Reemployment of displaced workers by age, January 2004
August 02, 2004
About 65 percent of the 5.3 million long-tenured displaced workers were reemployed when surveyed in January 2004. These workers had been displaced from jobs between January 2001 and December 2003.
The reemployment rates for workers ages 20 to 24 was 65 percent and the rate for those ages 25 to 54 was 69 percent. By comparison, reemployment rates were lower for older workers ages 55 to 64 (56 percent) and 65 years and older (24 percent). Large proportions of older displaced workers were not in the labor force when surveyed.
These data are from the Current Population Survey. The reemployment rates cited here are for "long-tenured workers"—those who were in their jobs for 3 years or longer. Displaced workers lose their jobs because their plants or companies close down or move, their positions or shifts are abolished, or their employers do not have enough work for them to do. Read more about displaced workers in "Worker Displacement, 2001-03" (PDF) (TXT), news release USDL 04-1381.
Bureau of Labor Statistics, U.S. Department of Labor, The Economics Daily, Reemployment of displaced workers by age, January 2004 on the Internet at http://www.bls.gov/opub/ted/2004/aug/wk1/art01.htm (visited October 27, 2016).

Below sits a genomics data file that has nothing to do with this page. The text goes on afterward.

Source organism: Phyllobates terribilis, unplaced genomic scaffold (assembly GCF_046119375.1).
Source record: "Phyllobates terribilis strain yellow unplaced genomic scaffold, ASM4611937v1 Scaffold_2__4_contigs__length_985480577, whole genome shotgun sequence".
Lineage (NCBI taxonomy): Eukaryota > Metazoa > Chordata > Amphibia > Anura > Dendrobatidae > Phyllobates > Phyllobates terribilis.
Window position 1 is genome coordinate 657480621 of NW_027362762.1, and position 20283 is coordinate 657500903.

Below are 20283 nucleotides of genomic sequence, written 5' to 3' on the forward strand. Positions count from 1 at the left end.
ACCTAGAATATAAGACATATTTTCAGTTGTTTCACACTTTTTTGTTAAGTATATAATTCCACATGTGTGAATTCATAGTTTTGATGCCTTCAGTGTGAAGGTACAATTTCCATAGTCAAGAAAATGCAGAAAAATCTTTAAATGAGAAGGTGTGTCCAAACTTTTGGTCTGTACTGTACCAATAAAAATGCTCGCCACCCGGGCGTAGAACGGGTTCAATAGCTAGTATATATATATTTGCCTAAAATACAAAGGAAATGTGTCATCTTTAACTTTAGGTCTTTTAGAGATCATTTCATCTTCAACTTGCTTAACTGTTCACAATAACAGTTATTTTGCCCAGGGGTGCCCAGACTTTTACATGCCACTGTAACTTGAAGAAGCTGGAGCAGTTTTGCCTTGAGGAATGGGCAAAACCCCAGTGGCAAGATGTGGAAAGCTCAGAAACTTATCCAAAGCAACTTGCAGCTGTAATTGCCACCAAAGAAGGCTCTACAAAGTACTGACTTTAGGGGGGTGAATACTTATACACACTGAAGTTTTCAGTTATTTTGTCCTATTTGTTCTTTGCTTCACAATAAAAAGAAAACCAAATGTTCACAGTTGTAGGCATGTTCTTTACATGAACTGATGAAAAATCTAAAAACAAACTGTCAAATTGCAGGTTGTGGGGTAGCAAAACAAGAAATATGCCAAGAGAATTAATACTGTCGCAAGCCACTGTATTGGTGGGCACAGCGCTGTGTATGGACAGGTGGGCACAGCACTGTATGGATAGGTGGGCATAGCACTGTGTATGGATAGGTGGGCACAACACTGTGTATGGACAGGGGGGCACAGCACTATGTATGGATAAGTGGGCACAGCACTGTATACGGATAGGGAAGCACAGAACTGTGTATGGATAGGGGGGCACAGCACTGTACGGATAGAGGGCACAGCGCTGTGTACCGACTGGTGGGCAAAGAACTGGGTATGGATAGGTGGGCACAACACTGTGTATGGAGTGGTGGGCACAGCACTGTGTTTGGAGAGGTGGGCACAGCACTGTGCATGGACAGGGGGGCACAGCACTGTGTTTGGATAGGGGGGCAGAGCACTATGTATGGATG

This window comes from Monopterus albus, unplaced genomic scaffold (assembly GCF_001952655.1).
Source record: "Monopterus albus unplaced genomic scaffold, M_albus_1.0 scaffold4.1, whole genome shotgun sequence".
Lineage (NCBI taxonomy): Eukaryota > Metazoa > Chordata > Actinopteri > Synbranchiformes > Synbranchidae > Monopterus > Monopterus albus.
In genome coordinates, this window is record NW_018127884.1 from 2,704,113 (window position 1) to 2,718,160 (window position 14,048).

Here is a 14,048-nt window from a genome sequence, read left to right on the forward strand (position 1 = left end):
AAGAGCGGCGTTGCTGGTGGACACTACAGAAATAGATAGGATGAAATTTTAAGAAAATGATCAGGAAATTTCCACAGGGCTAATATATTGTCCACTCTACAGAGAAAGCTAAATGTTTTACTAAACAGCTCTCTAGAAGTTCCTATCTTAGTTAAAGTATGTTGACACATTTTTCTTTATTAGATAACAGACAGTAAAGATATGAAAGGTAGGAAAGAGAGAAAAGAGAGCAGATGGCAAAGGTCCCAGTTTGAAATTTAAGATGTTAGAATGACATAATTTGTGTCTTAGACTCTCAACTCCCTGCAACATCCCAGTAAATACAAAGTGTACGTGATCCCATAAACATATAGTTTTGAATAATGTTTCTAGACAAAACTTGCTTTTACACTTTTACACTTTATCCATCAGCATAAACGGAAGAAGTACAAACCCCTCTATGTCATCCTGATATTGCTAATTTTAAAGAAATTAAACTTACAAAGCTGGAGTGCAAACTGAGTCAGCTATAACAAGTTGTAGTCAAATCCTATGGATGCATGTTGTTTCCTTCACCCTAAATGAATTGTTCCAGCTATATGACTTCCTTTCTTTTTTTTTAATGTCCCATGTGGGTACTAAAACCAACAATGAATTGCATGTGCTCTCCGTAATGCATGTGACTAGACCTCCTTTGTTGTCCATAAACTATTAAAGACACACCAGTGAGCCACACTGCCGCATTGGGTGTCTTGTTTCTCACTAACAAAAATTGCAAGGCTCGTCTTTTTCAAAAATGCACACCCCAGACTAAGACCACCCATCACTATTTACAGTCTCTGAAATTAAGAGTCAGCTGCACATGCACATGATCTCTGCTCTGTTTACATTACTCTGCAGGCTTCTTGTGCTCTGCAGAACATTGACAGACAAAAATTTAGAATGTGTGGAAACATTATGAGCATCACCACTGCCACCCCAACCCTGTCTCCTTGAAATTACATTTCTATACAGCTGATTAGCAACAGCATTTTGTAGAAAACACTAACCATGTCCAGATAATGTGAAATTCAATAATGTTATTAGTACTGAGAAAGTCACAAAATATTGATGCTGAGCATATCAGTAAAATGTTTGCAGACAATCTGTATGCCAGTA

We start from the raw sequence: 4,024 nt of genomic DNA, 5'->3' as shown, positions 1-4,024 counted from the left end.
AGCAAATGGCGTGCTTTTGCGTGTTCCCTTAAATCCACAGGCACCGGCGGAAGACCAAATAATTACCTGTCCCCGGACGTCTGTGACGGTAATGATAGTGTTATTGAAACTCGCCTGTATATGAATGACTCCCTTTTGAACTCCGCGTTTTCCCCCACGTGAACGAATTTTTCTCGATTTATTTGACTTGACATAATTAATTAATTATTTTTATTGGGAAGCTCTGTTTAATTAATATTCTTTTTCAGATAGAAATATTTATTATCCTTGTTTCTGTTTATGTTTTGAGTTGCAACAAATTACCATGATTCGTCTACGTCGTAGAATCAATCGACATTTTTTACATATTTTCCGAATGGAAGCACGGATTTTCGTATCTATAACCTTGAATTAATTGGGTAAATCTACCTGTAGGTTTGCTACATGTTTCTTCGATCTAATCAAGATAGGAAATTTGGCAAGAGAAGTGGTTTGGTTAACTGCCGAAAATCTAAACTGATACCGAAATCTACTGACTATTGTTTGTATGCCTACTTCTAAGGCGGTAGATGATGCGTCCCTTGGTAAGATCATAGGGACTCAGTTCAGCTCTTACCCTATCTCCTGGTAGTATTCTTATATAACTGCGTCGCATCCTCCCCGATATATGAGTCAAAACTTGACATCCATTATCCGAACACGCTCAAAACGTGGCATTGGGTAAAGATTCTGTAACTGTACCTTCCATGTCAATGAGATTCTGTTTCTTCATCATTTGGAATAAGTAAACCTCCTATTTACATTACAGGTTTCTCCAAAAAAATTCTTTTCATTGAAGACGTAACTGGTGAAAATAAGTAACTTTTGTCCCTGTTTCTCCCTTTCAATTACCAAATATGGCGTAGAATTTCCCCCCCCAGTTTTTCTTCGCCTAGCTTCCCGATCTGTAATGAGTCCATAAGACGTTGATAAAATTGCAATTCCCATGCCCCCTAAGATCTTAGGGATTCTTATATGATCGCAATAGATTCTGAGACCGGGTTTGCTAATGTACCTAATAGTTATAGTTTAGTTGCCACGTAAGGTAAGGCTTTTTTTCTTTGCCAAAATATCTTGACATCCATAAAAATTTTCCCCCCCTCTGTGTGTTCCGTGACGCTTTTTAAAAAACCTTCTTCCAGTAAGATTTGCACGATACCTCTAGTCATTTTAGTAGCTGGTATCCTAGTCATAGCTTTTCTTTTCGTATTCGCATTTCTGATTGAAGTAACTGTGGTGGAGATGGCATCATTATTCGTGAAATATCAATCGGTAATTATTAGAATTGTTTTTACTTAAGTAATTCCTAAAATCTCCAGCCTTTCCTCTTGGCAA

Recent editions of Spotlight on Statistics
Workplace injuries and illnesses and employer costs for workers’ compensation
Workplace injury and illness data and the costs to employers for workers’ compensation in natural resources, construction, and maintenance occupations.
A look at the future of the U.S. labor force to 2060
Projected long-term trends in the growth, size, and composition of the labor force.
Union membership in the United States
Historical trends in union membership among employed wage and salary workers; union membership by a variety of demographic characteristics.
A look at healthcare spending, employment, pay, benefits, and prices
Spending on healthcare, current and projected employment in the industry, employer-provided healthcare benefits, healthcare prices, and pay for workers in healthcare occupations.
Self-employment in the United States
Trends in self-employment by various demographic and socioeconomic characteristics, including both the unincorporated and the incorporated self-employed, as well as data on paid employees who work for the self-employed.